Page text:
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Are Writers Evolving To or From the Academic Research Field?


Major 38 | 1,327 ☆☆☆☆  
Aug 27, 2017 | #1
I've been wondering about the careers of academic freelance writers / editors. Is this line of work an early or a final 'career destination' to most of them? It'd be interesting to know how many percent of 'academic writers' have started their online writing careers as an 'academic' writer/researcher versus those who evolved from a different niche (eg. content / advertising / creative).

I personally think only the most talented writers may be successful in the serious academic research field and new or inexperienced writers may be better off starting as content writers than starting as academic research writers. Too many new writers assume that the academic research field is easy (well, it may be if you copy-paste or paraphrase stuff instead of doing actual in-depth research and custom writing). What's your view on that (from experience ;)?
Smiley73 1 | 212 ☆☆  
Aug 27, 2017 | #2
Truth be told, I did not even know about the academic writing field when I graduated with an English degree. I fancied myself a potential copywriter for an ad agency since I had some family connections that could have helped me enter that field. After searching for work for about a year, I ended up as a production assistant for a concert and special events producer. It was good work that found me hobnobbing with some of the notable names in the field of arts and music. The most memorable experience I had in this field was working with the Vienna Boys Choir when they performed at a Christmas concert produced by the company I was working for. Eventually, I moved on to script writing for the same company before I finally quit because the schedule was so rigorous, I was burned out physically and emotionally spent. It was during this time that I started writing short stories and novels which were picked up for publication online.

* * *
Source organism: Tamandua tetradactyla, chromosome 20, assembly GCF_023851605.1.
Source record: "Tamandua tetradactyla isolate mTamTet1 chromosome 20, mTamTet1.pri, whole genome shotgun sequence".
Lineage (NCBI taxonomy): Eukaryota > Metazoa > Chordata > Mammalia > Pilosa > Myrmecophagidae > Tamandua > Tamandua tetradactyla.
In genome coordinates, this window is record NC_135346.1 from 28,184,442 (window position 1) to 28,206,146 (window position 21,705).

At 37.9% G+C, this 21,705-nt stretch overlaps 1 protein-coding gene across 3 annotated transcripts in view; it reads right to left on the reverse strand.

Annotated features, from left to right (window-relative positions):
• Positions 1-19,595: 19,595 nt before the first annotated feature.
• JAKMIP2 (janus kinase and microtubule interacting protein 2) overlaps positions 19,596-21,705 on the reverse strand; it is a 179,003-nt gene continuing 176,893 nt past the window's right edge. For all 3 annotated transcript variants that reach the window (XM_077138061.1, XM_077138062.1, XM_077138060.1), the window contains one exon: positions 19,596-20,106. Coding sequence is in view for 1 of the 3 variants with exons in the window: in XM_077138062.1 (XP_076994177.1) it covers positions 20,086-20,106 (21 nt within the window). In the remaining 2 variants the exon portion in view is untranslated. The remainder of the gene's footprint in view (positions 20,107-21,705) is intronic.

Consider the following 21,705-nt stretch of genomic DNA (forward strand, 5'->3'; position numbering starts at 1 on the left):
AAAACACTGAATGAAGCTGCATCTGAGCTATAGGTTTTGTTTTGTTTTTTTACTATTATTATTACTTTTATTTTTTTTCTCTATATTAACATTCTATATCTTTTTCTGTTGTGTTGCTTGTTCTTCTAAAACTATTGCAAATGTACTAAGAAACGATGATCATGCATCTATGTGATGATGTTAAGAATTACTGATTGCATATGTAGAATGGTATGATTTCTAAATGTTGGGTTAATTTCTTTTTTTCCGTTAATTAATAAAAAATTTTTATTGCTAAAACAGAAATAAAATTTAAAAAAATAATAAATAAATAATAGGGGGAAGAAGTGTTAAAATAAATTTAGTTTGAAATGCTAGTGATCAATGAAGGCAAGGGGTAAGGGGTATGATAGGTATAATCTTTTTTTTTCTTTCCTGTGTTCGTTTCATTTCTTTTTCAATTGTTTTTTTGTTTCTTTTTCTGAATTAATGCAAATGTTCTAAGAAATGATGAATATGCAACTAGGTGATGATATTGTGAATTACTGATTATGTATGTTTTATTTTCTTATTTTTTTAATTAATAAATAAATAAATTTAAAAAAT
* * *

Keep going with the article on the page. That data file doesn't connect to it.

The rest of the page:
It was during this time when I began seeing targeted ads on Google about starting an "academic writing career". I found myself piqued and made a few inquiries at a few companies. A few tests and account creation procedures later, I found myself hired by the 3 companies that I applied to. I then moved from company to company, trying to find the best employer out there (easier said than done) and finally settled at one company. Eventually though, I began to feel restless again and tried to find a new career path. That is when I found myself in the academic consultancy business, which is my current career description. I find myself quite happy in this particular business. It is something that I evolved into because of my long term experience in the events production field as well as being an academic writer and researcher.

So, based upon my experience, I don't consider academic research and writing as a final career destination. It is only one of the many steps towards evolving in this particular field. After gaining ample , relevant, and important, experience, one will be qualified for more demanding and highly specialized jobs in the field of academic research and writing. This is the main reason that I am no longer interested in gaining writing clients. It is not my cup of tea because I am already beyond that field of work. I am now a specialized academic consultant. I am just at this forum whiling my time away from my current work.